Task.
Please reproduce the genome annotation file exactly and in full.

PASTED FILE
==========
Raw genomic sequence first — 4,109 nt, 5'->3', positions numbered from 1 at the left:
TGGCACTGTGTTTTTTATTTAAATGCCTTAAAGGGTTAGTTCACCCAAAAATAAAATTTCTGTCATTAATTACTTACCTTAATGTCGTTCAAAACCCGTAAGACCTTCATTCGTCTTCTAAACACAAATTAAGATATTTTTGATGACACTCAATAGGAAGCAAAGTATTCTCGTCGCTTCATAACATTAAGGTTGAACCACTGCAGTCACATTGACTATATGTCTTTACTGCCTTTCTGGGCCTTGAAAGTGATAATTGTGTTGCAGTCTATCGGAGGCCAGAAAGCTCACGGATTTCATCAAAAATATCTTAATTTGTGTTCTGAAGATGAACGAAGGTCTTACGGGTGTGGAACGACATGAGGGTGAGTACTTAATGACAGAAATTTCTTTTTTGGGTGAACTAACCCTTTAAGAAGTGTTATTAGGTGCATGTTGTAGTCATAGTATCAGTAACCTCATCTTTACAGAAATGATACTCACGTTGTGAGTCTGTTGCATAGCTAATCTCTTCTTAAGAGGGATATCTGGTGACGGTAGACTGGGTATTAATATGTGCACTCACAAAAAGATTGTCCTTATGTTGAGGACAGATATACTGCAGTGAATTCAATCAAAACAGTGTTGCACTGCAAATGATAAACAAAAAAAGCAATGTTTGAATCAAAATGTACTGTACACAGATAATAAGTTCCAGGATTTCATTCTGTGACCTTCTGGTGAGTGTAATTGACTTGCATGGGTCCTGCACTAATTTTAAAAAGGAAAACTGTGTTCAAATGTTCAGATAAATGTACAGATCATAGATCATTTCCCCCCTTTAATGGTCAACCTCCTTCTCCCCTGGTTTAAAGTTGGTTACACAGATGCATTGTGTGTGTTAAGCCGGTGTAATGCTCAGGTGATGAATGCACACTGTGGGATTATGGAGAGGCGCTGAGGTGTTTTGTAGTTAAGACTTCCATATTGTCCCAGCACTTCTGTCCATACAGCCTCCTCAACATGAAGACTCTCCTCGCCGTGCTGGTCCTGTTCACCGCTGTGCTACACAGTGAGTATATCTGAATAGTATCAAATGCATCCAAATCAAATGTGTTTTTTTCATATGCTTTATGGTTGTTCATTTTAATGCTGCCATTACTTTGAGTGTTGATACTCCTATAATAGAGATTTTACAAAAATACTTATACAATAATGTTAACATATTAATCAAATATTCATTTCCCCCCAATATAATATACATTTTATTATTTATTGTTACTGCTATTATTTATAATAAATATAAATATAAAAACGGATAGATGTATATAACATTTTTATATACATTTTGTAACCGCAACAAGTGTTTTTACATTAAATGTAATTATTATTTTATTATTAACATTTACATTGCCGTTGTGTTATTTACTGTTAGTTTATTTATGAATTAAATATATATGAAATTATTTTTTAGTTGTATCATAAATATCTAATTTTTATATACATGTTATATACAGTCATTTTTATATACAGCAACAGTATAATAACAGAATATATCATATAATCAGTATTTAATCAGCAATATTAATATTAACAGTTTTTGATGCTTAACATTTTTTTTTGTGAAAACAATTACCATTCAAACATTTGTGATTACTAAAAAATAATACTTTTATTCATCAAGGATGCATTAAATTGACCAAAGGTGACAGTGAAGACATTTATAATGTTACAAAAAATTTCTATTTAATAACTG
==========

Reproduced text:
Raw genomic sequence first — 4,109 nt, 5'->3', positions numbered from 1 at the left:
TGGCACTGTGTTTTTTATTTAAATGCCTTAAAGGGTTAGTTCACCCAAAAATAAAATTTCTGTCATTAATTACTTACCTTAATGTCGTTCAAAACCCGTAAGACCTTCATTCGTCTTCTAAACACAAATTAAGATATTTTTGATGACACTCAATAGGAAGCAAAGTATTCTCGTCGCTTCATAACATTAAGGTTGAACCACTGCAGTCACATTGACTATATGTCTTTACTGCCTTTCTGGGCCTTGAAAGTGATAATTGTGTTGCAGTCTATCGGAGGCCAGAAAGCTCACGGATTTCATCAAAAATATCTTAATTTGTGTTCTGAAGATGAACGAAGGTCTTACGGGTGTGGAACGACATGAGGGTGAGTACTTAATGACAGAAATTTCTTTTTTGGGTGAACTAACCCTTTAAGAAGTGTTATTAGGTGCATGTTGTAGTCATAGTATCAGTAACCTCATCTTTACAGAAATGATACTCACGTTGTGAGTCTGTTGCATAGCTAATCTCTTCTTAAGAGGGATATCTGGTGACGGTAGACTGGGTATTAATATGTGCACTCACAAAAAGATTGTCCTTATGTTGAGGACAGATATACTGCAGTGAATTCAATCAAAACAGTGTTGCACTGCAAATGATAAACAAAAAAAGCAATGTTTGAATCAAAATGTACTGTACACAGATAATAAGTTCCAGGATTTCATTCTGTGACCTTCTGGTGAGTGTAATTGACTTGCATGGGTCCTGCACTAATTTTAAAAAGGAAAACTGTGTTCAAATGTTCAGATAAATGTACAGATCATAGATCATTTCCCCCCTTTAATGGTCAACCTCCTTCTCCCCTGGTTTAAAGTTGGTTACACAGATGCATTGTGTGTGTTAAGCCGGTGTAATGCTCAGGTGATGAATGCACACTGTGGGATTATGGAGAGGCGCTGAGGTGTTTTGTAGTTAAGACTTCCATATTGTCCCAGCACTTCTGTCCATACAGCCTCCTCAACATGAAGACTCTCCTCGCCGTGCTGGTCCTGTTCACCGCTGTGCTACACAGTGAGTATATCTGAATAGTATCAAATGCATCCAAATCAAATGTGTTTTTTTCATATGCTTTATGGTTGTTCATTTTAATGCTGCCATTACTTTGAGTGTTGATACTCCTATAATAGAGATTTTACAAAAATACTTATACAATAATGTTAACATATTAATCAAATATTCATTTCCCCCCAATATAATATACATTTTATTATTTATTGTTACTGCTATTATTTATAATAAATATAAATATAAAAACGGATAGATGTATATAACATTTTTATATACATTTTGTAACCGCAACAAGTGTTTTTACATTAAATGTAATTATTATTTTATTATTAACATTTACATTGCCGTTGTGTTATTTACTGTTAGTTTATTTATGAATTAAATATATATGAAATTATTTTTTAGTTGTATCATAAATATCTAATTTTTATATACATGTTATATACAGTCATTTTTATATACAGCAACAGTATAATAACAGAATATATCATATAATCAGTATTTAATCAGCAATATTAATATTAACAGTTTTTGATGCTTAACATTTTTTTTTGTGAAAACAATTACCATTCAAACATTTGTGATTACTAAAAAATAATACTTTTATTCATCAAGGATGCATTAAATTGACCAAAGGTGACAGTGAAGACATTTATAATGTTACAAAAAATTTCTATTTAATAACTG